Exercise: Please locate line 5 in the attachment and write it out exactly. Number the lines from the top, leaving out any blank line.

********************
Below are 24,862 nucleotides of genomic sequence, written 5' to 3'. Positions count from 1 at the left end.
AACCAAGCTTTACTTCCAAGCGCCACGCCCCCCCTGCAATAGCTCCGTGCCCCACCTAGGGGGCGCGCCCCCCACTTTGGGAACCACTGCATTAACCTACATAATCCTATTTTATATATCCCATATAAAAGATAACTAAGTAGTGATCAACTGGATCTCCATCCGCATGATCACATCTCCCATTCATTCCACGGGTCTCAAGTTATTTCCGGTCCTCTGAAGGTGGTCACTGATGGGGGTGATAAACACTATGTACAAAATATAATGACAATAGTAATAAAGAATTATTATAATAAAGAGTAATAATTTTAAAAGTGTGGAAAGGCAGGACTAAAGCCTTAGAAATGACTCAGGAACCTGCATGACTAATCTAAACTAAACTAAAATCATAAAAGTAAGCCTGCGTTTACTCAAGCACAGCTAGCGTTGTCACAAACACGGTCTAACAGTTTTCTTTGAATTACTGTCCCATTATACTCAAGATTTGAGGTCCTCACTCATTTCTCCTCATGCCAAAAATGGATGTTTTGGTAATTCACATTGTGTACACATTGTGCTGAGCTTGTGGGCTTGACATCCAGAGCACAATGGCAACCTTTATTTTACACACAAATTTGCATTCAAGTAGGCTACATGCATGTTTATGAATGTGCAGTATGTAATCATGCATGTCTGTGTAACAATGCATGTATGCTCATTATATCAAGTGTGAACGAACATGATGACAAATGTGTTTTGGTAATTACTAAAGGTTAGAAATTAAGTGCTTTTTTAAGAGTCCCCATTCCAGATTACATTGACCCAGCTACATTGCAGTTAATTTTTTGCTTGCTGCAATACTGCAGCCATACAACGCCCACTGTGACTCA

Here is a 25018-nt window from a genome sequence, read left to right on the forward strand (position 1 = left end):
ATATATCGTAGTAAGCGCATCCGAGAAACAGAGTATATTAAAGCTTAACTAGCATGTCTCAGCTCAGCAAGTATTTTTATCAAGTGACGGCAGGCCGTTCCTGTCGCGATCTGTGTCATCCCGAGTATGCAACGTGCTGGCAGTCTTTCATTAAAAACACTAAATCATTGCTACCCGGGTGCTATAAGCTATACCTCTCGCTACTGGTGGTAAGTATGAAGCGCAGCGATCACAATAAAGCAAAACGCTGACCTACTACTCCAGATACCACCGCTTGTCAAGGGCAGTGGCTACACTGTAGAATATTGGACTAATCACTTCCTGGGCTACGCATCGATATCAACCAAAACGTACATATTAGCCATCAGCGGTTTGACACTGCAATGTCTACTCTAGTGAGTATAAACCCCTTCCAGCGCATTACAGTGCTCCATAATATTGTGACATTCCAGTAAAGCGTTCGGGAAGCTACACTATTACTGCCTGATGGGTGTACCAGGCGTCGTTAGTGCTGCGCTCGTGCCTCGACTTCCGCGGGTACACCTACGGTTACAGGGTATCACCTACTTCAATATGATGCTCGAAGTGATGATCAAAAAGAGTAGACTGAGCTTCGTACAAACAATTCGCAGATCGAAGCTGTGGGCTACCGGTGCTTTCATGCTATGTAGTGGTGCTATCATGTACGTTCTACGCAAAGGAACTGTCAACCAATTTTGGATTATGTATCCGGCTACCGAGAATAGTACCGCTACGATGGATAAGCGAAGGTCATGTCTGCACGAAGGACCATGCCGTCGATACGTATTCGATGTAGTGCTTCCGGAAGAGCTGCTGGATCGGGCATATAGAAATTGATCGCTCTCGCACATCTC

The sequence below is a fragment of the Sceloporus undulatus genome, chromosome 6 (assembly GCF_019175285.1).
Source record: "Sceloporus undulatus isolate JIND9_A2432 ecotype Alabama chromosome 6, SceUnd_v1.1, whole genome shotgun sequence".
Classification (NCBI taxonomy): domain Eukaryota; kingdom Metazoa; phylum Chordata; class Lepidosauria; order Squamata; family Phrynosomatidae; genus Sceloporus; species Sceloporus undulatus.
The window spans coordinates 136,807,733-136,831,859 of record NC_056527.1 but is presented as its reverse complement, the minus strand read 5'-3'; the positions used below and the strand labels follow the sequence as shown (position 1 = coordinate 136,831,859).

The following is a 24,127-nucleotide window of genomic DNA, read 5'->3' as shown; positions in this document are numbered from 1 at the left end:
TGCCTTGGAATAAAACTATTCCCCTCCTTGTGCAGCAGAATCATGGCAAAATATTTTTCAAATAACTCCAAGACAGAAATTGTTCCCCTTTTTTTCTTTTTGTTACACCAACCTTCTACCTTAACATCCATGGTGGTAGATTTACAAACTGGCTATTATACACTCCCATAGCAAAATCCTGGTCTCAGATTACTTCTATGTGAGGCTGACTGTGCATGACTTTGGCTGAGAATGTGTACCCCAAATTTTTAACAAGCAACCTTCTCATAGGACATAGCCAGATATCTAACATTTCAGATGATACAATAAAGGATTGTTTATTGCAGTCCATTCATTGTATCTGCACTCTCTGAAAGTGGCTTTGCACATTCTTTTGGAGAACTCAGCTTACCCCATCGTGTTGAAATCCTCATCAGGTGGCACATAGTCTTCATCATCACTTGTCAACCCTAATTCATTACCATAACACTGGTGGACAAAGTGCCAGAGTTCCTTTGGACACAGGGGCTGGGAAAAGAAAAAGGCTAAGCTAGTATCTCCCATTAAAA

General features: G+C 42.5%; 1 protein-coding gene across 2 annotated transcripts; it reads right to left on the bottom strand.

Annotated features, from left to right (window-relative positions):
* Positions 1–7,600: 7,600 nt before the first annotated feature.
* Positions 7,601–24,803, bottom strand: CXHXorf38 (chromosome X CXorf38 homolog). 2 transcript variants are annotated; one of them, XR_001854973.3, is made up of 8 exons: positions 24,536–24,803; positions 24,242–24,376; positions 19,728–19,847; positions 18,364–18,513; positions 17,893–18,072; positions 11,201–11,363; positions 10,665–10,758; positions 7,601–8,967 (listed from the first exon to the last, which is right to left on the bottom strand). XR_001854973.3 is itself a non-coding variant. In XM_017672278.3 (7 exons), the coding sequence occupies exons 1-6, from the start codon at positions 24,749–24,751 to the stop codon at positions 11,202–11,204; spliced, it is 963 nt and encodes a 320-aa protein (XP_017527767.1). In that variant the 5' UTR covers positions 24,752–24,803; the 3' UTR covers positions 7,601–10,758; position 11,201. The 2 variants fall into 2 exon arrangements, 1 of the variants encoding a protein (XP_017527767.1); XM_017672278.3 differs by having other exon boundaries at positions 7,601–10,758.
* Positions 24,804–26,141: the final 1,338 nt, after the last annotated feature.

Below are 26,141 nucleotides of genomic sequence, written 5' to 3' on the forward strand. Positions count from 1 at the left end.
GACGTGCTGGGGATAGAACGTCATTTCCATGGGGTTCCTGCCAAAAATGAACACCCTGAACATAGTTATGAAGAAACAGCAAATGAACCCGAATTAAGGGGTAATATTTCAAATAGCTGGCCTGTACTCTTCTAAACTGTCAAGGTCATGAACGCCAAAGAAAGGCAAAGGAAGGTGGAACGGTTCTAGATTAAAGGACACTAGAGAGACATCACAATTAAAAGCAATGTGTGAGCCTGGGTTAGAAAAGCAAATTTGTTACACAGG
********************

The sequence below is a fragment of the Sceloporus undulatus genome, chromosome 6 (assembly GCF_019175285.1).